Monday, December 24, 2012

Je Paye La Facture


When I had my recent emergency room experience, as I was preparing to leave, I asked where I needed to go to pay. 

The docteur told me that they are a public hospital and there was no charge. 

Today I got a bill for 179 euros.

I was relieved.

It seemed to me that I should pay something for being clumsy and stupid in a foreign country.

But I had also been internally giving accolades to a health system that would let a foreigner chalk up several thousands of dollars of medical expense and not charge him.

The bill shattered that ambivalence. 

Having a Paris mailing address may have cache, but it also seems to have disadvantages.

But how could I argue with a few hundred euros for spectacular emergency care?

I couldn’t.

That was why I was at Parc Montsouris and got this amazing picture of a parrot.

paris 2012 parc montsourris parrot 122412 00000


Hôpital Cochin is on the way to Parc Montsouris. 

So I decided to spend the afternoon in Parc Montsouris.

When got there – to le hôpital - I went in the accueil entrance and went to the first obvious window and said “I don’t speak French but I want to pay this bill” – in French, of course – and got the usual barrage of French in response.

The woman who issued the barrage obviously didn't like me on sight, but I felt confident that she didn’t like anyone on sight. 

The up-shot of the barrage was that I needed to go down the hall that extended at a right angle to that window; the word “telephone” played some part in what she told me that I would be looking for. 

I went a-ways and came up to two desks in an alcove on the left side of the hall, one desk of which was occupied. 

It said “telephone”. 

“Great” I thought; “I must be where that bitch told me to go”.

So I went up and used the same snappy approach that had gotten me all the way into the inner-sanctum to this new factotum of lack of desire to be helpful, but who will go through various motions to preserve her state of being employed.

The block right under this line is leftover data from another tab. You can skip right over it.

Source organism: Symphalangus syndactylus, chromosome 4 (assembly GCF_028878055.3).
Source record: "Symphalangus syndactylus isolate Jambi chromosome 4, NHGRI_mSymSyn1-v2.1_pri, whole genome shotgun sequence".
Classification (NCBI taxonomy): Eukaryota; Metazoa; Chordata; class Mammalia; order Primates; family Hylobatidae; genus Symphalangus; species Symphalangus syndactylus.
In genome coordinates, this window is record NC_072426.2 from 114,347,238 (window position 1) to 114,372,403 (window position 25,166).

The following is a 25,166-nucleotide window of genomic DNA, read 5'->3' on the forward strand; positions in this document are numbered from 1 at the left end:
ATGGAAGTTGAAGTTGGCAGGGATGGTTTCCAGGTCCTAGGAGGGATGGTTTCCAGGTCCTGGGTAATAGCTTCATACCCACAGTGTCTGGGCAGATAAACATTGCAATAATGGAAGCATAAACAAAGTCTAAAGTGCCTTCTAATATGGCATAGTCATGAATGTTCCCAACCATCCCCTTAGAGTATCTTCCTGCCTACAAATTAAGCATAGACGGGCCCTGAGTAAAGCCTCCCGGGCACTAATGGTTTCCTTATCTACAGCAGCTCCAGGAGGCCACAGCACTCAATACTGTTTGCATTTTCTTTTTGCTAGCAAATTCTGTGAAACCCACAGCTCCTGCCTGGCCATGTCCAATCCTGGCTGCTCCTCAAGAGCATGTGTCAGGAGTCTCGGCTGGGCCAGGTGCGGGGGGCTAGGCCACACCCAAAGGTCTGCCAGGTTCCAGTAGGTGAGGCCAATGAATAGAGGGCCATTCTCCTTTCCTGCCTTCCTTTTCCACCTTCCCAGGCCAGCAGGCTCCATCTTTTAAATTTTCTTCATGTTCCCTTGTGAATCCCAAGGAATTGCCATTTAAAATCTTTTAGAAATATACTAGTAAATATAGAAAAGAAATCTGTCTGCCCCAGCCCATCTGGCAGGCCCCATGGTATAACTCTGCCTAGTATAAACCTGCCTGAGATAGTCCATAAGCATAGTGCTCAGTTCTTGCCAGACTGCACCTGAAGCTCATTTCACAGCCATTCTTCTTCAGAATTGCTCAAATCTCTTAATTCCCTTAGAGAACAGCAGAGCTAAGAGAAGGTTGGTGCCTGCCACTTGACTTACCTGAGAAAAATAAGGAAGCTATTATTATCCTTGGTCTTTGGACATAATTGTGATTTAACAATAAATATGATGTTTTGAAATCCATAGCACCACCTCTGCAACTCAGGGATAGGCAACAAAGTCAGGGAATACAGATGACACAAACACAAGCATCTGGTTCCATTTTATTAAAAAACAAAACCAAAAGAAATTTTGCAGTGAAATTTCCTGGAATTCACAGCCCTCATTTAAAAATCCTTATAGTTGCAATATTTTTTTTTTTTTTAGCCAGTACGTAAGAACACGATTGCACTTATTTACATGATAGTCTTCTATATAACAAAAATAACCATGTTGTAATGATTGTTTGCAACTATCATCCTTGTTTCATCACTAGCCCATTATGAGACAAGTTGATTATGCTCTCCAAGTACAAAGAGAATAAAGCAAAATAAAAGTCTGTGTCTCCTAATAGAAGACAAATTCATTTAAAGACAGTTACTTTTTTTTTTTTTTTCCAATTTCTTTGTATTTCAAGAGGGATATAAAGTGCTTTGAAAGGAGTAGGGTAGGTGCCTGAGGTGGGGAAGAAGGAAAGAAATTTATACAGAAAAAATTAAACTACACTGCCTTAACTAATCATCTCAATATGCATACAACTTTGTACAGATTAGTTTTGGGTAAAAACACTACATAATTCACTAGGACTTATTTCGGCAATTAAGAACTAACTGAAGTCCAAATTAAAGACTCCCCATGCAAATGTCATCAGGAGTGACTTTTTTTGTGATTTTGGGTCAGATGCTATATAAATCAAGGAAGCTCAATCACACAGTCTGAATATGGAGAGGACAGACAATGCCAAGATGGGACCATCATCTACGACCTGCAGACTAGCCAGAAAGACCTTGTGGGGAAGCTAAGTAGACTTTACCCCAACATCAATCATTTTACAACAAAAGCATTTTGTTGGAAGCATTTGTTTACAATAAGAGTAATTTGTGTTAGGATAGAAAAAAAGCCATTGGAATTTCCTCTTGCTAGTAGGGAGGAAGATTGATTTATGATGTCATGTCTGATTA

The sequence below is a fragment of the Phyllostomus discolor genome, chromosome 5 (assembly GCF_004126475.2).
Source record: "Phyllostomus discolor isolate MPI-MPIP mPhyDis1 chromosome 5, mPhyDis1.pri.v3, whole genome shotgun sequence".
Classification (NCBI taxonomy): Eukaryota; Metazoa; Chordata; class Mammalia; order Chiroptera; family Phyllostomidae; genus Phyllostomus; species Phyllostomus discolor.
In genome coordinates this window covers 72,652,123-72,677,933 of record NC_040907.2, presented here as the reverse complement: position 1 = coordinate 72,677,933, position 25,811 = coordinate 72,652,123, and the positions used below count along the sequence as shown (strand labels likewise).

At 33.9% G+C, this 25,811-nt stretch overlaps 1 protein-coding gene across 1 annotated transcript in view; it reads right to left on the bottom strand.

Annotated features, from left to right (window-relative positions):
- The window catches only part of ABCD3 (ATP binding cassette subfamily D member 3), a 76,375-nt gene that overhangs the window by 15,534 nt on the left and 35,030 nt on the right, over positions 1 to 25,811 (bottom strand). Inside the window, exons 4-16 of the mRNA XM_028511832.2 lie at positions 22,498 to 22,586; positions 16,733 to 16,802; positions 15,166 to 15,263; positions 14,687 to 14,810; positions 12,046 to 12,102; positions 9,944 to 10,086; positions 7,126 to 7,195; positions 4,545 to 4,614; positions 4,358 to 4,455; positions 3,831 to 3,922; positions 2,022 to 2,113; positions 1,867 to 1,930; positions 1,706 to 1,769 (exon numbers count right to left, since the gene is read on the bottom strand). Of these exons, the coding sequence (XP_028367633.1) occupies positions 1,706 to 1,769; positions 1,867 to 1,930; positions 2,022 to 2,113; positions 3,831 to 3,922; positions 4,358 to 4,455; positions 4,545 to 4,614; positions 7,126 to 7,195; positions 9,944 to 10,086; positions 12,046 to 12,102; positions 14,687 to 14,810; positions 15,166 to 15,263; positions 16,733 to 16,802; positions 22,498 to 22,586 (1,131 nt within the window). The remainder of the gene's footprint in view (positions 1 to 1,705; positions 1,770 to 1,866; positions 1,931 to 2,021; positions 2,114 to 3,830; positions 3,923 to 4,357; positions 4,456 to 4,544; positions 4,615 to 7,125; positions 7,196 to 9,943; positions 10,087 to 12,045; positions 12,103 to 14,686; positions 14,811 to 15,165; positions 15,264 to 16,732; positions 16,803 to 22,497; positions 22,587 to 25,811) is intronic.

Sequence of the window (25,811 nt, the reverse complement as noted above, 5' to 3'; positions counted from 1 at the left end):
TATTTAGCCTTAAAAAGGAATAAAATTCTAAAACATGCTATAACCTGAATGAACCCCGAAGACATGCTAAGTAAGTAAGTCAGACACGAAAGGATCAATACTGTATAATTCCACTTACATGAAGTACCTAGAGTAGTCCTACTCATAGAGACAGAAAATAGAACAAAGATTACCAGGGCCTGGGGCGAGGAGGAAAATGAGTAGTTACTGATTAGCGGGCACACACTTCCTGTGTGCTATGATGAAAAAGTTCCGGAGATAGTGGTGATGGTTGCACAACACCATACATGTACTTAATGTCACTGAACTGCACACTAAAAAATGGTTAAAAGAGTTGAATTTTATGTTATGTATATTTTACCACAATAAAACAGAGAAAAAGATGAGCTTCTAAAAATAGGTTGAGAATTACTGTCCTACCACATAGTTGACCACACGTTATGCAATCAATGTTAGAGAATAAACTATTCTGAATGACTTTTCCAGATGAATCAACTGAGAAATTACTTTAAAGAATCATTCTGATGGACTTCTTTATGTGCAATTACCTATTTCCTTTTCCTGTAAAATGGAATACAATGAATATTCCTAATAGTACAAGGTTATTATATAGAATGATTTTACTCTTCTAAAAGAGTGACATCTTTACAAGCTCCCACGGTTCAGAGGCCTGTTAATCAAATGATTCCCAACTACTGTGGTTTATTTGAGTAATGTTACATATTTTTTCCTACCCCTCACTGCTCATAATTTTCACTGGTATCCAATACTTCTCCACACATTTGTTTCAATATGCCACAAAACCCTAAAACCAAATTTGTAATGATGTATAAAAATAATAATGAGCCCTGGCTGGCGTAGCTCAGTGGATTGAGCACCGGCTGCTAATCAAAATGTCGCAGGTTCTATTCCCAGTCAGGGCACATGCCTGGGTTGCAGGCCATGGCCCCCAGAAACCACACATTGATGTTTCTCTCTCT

She assumed a look of extreme boredom and gestured aimlessly in no apparently specific direction.  I made some kind of interrogative reply and she snarled “a gauche”.  I replied “a gauche?”  She said again with emphasis verging on malice “a gauche”.

So I wandered off a gauche for a rapidly becoming interminable time. 

I was beginning to question the wisdom of continuing since I was getting pretty deep into non-accounting medical territory - and I have no sense of direction so I could conjure a situation in which I was hopelessly lost in a vast hospital.  Visions of George C, Scott flashed before my eyes when an orderly asked me what I was looking for. 

After the same basic exchange I had already had two previous times he said to come with him and he took me back from whence I had come and pointed out a glass enclosed alcove that I had missed. 

Part of the reason I had missed it was that it was dark inside. 

But once it was pointed out to me I could see a guy sitting in there in the gloom.

So I went up to him and went through my routine – at which I was getting quite facile – and he took my bill and looked at it and then told me that they had had a power outage and he couldn’t process payments. 

He told me to come back at 1600.



After the park and the parrot and a nice hour an a half walk I got back to the hospital at 15h35.

That was not 16h00 but I decided to try anyway.

When I got to the window it was still dark inside the enclosure but there were now two people: my friend and a woman. 

The woman was a net addition since I had been there at 13h30 or so.

“So I guess two of them are going to decry the lack of electricity” I thought to myself.

I tried to transmit a look of uncertainty - transmitted as if a laser - at the window from several feet away from it; apparently that tactic worked. 

The guy gestured for me to come ahead. 

After he had gone through the normal rummaging around that precedes making a credit card payment he kept telling me to wait before putting my card in the card reader. 

“Attendez; attendez!”

Ultimately his card reader wouldn’t work so he had to pass me over to the woman.

After a similar amount of foreplay and rummaging she – the woman -  told me to put my card in the reader.

After a little waiting, the payment was accepted and I was on my way back to le Jardin de Luxembourg and home.

The thing that I don’t know how to evaluate is that none of the exchanges that I needed to go through to complete this transaction involved English – from me, or from them.

I still love France.

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